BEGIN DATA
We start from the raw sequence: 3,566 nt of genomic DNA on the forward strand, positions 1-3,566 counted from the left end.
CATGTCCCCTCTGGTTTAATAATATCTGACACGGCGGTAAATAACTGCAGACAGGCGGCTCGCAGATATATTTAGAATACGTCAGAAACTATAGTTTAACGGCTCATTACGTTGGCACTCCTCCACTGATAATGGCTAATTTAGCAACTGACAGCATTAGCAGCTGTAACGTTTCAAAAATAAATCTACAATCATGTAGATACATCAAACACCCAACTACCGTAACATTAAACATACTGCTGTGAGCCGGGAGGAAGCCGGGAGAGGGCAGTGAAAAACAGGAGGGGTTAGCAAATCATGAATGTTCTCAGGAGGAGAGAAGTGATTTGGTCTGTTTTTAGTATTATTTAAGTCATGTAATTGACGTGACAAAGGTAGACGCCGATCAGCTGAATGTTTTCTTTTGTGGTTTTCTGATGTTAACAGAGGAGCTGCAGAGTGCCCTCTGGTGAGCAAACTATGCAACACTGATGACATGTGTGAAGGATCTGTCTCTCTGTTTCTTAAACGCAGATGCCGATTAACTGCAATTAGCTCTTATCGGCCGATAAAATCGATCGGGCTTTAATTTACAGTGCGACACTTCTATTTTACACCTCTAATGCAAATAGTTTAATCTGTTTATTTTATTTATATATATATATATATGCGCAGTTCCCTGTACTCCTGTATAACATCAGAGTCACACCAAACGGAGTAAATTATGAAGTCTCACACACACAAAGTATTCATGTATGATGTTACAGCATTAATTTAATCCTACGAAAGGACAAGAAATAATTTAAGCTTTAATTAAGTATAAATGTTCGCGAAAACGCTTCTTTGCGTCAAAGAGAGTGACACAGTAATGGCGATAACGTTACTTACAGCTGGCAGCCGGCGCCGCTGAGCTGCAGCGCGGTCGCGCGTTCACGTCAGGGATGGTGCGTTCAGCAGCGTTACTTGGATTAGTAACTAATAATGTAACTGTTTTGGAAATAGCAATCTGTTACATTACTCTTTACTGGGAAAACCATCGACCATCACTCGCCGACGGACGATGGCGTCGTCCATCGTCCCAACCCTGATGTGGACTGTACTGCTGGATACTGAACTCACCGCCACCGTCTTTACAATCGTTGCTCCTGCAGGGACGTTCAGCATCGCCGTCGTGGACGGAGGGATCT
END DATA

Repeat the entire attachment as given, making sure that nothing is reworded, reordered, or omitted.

We start from the raw sequence: 3,566 nt of genomic DNA on the forward strand, positions 1-3,566 counted from the left end.
CATGTCCCCTCTGGTTTAATAATATCTGACACGGCGGTAAATAACTGCAGACAGGCGGCTCGCAGATATATTTAGAATACGTCAGAAACTATAGTTTAACGGCTCATTACGTTGGCACTCCTCCACTGATAATGGCTAATTTAGCAACTGACAGCATTAGCAGCTGTAACGTTTCAAAAATAAATCTACAATCATGTAGATACATCAAACACCCAACTACCGTAACATTAAACATACTGCTGTGAGCCGGGAGGAAGCCGGGAGAGGGCAGTGAAAAACAGGAGGGGTTAGCAAATCATGAATGTTCTCAGGAGGAGAGAAGTGATTTGGTCTGTTTTTAGTATTATTTAAGTCATGTAATTGACGTGACAAAGGTAGACGCCGATCAGCTGAATGTTTTCTTTTGTGGTTTTCTGATGTTAACAGAGGAGCTGCAGAGTGCCCTCTGGTGAGCAAACTATGCAACACTGATGACATGTGTGAAGGATCTGTCTCTCTGTTTCTTAAACGCAGATGCCGATTAACTGCAATTAGCTCTTATCGGCCGATAAAATCGATCGGGCTTTAATTTACAGTGCGACACTTCTATTTTACACCTCTAATGCAAATAGTTTAATCTGTTTATTTTATTTATATATATATATATATGCGCAGTTCCCTGTACTCCTGTATAACATCAGAGTCACACCAAACGGAGTAAATTATGAAGTCTCACACACACAAAGTATTCATGTATGATGTTACAGCATTAATTTAATCCTACGAAAGGACAAGAAATAATTTAAGCTTTAATTAAGTATAAATGTTCGCGAAAACGCTTCTTTGCGTCAAAGAGAGTGACACAGTAATGGCGATAACGTTACTTACAGCTGGCAGCCGGCGCCGCTGAGCTGCAGCGCGGTCGCGCGTTCACGTCAGGGATGGTGCGTTCAGCAGCGTTACTTGGATTAGTAACTAATAATGTAACTGTTTTGGAAATAGCAATCTGTTACATTACTCTTTACTGGGAAAACCATCGACCATCACTCGCCGACGGACGATGGCGTCGTCCATCGTCCCAACCCTGATGTGGACTGTACTGCTGGATACTGAACTCACCGCCACCGTCTTTACAATCGTTGCTCCTGCAGGGACGTTCAGCATCGCCGTCGTGGACGGAGGGATCT